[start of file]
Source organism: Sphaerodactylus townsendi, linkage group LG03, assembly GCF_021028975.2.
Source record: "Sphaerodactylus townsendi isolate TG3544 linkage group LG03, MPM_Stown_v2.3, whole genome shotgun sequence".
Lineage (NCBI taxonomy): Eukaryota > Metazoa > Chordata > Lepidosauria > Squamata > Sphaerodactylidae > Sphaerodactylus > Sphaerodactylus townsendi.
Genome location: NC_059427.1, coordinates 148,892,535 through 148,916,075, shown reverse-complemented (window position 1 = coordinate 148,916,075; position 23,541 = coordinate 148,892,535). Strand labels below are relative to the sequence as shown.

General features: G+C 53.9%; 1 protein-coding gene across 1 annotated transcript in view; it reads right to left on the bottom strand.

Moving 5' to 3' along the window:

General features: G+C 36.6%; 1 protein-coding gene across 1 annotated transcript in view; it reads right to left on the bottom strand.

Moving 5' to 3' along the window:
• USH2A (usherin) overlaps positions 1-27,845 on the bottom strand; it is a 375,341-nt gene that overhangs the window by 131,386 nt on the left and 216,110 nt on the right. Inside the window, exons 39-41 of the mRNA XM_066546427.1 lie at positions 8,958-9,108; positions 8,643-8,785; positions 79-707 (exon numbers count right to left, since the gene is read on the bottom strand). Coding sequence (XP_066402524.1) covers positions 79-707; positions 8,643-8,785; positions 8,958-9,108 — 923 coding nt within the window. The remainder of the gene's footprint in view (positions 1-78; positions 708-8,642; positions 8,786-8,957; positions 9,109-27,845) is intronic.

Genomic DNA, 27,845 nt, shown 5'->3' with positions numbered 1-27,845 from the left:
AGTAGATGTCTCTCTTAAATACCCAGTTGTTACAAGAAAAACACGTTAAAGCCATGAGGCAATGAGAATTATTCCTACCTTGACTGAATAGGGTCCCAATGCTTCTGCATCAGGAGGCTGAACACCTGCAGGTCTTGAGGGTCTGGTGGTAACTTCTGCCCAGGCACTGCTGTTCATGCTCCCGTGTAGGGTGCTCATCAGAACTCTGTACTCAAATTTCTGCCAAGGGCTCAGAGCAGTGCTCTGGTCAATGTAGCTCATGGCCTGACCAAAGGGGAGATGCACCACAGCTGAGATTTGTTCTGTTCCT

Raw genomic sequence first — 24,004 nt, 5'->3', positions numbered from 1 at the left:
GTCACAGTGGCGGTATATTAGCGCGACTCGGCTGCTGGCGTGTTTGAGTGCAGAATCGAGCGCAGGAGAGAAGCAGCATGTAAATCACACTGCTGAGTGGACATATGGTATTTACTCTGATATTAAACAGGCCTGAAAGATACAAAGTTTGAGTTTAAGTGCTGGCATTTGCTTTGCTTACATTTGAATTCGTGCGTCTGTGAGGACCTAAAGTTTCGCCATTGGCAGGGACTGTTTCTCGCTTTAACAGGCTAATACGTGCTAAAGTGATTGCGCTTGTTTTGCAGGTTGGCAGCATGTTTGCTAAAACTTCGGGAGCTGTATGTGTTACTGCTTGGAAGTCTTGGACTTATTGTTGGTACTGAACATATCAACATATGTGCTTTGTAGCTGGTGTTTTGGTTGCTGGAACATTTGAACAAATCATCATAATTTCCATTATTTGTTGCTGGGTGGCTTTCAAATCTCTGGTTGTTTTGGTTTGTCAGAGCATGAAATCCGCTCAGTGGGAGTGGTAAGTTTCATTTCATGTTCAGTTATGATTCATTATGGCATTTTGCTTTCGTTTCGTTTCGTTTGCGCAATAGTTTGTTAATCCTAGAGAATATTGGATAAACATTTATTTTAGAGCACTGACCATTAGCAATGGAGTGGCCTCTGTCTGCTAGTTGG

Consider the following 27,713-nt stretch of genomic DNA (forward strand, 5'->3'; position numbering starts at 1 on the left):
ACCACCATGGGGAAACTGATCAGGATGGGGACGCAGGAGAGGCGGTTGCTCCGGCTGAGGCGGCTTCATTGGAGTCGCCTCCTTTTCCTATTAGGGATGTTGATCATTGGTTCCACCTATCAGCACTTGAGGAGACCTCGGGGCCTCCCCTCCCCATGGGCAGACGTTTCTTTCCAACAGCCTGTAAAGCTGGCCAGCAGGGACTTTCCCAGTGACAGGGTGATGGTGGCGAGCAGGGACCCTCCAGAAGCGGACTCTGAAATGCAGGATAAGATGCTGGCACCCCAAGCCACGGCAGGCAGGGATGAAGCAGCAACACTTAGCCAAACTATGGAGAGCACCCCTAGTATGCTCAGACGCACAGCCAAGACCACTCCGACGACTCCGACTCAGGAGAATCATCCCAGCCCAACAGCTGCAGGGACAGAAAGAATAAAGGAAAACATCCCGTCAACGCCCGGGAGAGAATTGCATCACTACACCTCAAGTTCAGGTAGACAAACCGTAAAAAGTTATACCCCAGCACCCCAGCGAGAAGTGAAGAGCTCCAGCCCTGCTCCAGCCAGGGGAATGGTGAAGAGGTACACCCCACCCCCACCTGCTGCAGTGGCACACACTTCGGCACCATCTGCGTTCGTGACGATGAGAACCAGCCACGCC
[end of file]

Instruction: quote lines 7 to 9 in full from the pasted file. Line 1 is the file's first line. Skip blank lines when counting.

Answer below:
General features: G+C 36.6%; 1 protein-coding gene across 1 annotated transcript in view; it reads right to left on the bottom strand.

Moving 5' to 3' along the window:
• USH2A (usherin) overlaps positions 1-27,845 on the bottom strand; it is a 375,341-nt gene that overhangs the window by 131,386 nt on the left and 216,110 nt on the right. Inside the window, exons 39-41 of the mRNA XM_066546427.1 lie at positions 8,958-9,108; positions 8,643-8,785; positions 79-707 (exon numbers count right to left, since the gene is read on the bottom strand). Coding sequence (XP_066402524.1) covers positions 79-707; positions 8,643-8,785; positions 8,958-9,108 — 923 coding nt within the window. The remainder of the gene's footprint in view (positions 1-78; positions 708-8,642; positions 8,786-8,957; positions 9,109-27,845) is intronic.